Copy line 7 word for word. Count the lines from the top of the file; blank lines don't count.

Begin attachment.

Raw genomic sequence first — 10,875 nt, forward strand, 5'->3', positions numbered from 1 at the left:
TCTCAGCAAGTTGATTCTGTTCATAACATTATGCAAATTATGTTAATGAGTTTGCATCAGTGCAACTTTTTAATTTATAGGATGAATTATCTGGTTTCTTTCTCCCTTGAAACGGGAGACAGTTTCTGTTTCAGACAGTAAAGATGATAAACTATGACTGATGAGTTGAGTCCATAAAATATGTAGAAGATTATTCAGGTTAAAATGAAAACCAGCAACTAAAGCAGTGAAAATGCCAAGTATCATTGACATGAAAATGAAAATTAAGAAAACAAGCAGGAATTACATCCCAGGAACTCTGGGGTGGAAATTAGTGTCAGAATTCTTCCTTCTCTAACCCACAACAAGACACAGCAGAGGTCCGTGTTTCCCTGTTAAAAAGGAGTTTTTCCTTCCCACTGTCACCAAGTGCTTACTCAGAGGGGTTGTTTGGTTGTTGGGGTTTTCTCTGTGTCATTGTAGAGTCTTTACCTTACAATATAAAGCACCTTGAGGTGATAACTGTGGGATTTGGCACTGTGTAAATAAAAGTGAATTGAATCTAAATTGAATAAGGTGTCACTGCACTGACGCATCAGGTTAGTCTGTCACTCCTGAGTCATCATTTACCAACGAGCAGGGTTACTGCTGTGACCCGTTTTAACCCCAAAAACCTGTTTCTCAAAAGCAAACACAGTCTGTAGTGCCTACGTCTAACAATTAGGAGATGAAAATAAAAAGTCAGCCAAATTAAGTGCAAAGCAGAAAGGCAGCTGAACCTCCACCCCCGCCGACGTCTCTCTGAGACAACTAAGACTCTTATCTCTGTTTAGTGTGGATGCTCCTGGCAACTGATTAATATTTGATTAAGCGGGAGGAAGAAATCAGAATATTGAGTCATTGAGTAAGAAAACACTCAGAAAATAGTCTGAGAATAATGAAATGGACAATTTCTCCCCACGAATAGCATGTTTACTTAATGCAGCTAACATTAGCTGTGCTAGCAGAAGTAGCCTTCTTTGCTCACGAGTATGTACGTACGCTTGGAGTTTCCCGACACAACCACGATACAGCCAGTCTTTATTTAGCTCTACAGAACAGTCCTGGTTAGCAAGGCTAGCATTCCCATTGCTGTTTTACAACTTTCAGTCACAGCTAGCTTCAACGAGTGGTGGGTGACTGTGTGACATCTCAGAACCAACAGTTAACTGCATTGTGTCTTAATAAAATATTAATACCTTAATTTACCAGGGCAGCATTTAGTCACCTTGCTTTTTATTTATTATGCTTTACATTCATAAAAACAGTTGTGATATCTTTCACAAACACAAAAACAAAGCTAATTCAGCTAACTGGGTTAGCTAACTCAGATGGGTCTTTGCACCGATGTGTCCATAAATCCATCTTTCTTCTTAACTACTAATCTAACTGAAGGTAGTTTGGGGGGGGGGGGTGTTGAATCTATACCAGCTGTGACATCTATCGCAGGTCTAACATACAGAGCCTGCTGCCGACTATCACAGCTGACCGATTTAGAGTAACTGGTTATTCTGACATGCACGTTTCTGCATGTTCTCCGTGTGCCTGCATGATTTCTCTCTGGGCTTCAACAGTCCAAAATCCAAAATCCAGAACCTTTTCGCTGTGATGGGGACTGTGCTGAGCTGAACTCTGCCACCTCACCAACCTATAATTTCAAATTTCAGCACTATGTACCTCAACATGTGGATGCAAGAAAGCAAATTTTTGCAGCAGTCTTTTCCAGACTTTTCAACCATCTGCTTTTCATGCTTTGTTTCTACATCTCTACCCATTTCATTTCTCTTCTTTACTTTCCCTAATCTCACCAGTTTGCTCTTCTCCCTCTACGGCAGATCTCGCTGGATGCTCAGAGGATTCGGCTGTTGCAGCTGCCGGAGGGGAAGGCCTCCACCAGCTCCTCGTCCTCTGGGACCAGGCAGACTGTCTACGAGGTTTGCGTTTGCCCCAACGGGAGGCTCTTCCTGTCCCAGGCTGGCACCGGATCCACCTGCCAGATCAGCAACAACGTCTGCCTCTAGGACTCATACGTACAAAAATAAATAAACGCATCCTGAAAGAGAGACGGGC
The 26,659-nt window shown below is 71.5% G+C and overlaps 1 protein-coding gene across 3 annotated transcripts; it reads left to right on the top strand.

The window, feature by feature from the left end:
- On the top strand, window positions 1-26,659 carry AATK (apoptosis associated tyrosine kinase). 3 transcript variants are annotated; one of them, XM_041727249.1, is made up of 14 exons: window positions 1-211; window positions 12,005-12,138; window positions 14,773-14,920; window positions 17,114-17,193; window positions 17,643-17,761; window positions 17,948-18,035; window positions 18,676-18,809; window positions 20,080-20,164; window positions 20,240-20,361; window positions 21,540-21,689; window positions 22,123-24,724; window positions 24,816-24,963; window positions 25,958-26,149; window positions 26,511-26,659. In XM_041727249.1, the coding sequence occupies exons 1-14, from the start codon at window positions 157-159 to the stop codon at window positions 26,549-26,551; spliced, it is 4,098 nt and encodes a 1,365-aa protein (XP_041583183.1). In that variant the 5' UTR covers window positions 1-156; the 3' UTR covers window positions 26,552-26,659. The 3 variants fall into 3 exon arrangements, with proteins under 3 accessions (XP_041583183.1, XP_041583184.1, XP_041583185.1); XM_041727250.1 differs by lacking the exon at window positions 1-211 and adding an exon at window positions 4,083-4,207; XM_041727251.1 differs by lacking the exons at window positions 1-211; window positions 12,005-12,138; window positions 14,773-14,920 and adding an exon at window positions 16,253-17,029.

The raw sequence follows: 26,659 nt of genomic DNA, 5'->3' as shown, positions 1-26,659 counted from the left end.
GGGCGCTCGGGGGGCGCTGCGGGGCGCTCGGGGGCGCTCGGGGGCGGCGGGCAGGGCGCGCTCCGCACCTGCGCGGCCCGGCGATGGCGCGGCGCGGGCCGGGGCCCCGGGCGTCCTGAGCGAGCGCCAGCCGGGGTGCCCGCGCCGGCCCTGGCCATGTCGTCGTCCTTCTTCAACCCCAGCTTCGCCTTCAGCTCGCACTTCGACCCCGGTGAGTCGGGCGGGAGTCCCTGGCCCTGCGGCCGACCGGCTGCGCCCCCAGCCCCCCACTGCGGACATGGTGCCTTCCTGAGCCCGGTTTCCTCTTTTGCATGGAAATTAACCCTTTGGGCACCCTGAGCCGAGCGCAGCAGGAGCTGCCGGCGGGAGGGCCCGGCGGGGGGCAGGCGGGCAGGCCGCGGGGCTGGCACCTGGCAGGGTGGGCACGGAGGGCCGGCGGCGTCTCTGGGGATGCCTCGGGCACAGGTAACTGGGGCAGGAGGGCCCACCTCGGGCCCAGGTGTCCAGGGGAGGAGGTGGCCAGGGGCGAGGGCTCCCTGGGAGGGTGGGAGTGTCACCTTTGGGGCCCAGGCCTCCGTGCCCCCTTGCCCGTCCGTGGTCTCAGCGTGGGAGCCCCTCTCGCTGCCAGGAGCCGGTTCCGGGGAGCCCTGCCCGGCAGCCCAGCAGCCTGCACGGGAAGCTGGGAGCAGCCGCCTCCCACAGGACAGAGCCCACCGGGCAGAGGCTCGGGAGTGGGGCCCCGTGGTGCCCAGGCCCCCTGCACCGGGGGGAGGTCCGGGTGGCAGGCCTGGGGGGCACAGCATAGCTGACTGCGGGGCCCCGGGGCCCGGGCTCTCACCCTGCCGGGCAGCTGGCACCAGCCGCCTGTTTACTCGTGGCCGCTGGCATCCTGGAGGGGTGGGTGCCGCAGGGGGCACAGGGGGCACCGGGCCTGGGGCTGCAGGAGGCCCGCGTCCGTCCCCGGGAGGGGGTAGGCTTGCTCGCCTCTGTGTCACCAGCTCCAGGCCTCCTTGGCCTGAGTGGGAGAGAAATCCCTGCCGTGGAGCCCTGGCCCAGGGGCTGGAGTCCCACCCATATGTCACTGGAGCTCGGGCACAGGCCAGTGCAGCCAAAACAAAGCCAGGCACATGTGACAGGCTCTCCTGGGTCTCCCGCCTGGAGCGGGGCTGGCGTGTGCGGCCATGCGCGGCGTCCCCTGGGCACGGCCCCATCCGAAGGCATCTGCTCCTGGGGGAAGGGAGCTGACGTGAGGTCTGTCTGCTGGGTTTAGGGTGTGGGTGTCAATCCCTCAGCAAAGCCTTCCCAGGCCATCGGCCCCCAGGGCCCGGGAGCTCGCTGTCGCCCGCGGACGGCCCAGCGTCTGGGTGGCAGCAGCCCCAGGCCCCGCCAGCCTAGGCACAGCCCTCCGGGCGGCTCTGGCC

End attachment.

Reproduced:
GGGCGCTCGGGGGGCGCTGCGGGGCGCTCGGGGGCGCTCGGGGGCGGCGGGCAGGGCGCGCTCCGCACCTGCGCGGCCCGGCGATGGCGCGGCGCGGGCCGGGGCCCCGGGCGTCCTGAGCGAGCGCCAGCCGGGGTGCCCGCGCCGGCCCTGGCCATGTCGTCGTCCTTCTTCAACCCCAGCTTCGCCTTCAGCTCGCACTTCGACCCCGGTGAGTCGGGCGGGAGTCCCTGGCCCTGCGGCCGACCGGCTGCGCCCCCAGCCCCCCACTGCGGACATGGTGCCTTCCTGAGCCCGGTTTCCTCTTTTGCATGGAAATTAACCCTTTGGGCACCCTGAGCCGAGCGCAGCAGGAGCTGCCGGCGGGAGGGCCCGGCGGGGGGCAGGCGGGCAGGCCGCGGGGCTGGCACCTGGCAGGGTGGGCACGGAGGGCCGGCGGCGTCTCTGGGGATGCCTCGGGCACAGGTAACTGGGGCAGGAGGGCCCACCTCGGGCCCAGGTGTCCAGGGGAGGAGGTGGCCAGGGGCGAGGGCTCCCTGGGAGGGTGGGAGTGTCACCTTTGGGGCCCAGGCCTCCGTGCCCCCTTGCCCGTCCGTGGTCTCAGCGTGGGAGCCCCTCTCGCTGCCAGGAGCCGGTTCCGGGGAGCCCTGCCCGGCAGCCCAGCAGCCTGCACGGGAAGCTGGGAGCAGCCGCCTCCCACAGGACAGAGCCCACCGGGCAGAGGCTCGGGAGTGGGGCCCCGTGGTGCCCAGGCCCCCTGCACCGGGGGGAGGTCCGGGTGGCAGGCCTGGGGGGCACAGCATAGCTGACTGCGGGGCCCCGGGGCCCGGGCTCTCACCCTGCCGGGCAGCTGGCACCAGCCGCCTGTTTACTCGTGGCCGCTGGCATCCTGGAGGGGTGGGTGCCGCAGGGGGCACAGGGGGCACCGGGCCTGGGGCTGCAGGAGGCCCGCGTCCGTCCCCGGGAGGGGGTAGGCTTGCTCGCCTCTGTGTCACCAGCTCCAGGCCTCCTTGGCCTGAGTGGGAGAGAAATCCCTGCCGTGGAGCCCTGGCCCAGGGGCTGGAGTCCCACCCATATGTCACTGGAGCTCGGGCACAGGCCAGTGCAGCCAAAACAAAGCCAGGCACATGTGACAGGCTCTCCTGGGTCTCCCGCCTGGAGCGGGGCTGGCGTGTGCGGCCATGCGCGGCGTCCCCTGGGCACGGCCCCATCCGAAGGCATCTGCTCCTGGGGGAAGGGAGCTGACGTGAGGTCTGTCTGCTGGGTTTAGGGTGTGGGTGTCAATCCCTCAGCAAAGCCTTCCCAGGCCATCGGCCCCCAGGGCCCGGGAGCTCGCTGTCGCCCGCGGACGGCCCAGCGTCTGGGTGGCAGCAGCCCCAGGCCCCGCCAGCCTAGGCACAGCCCTCCGGGCGGCTCTGGCC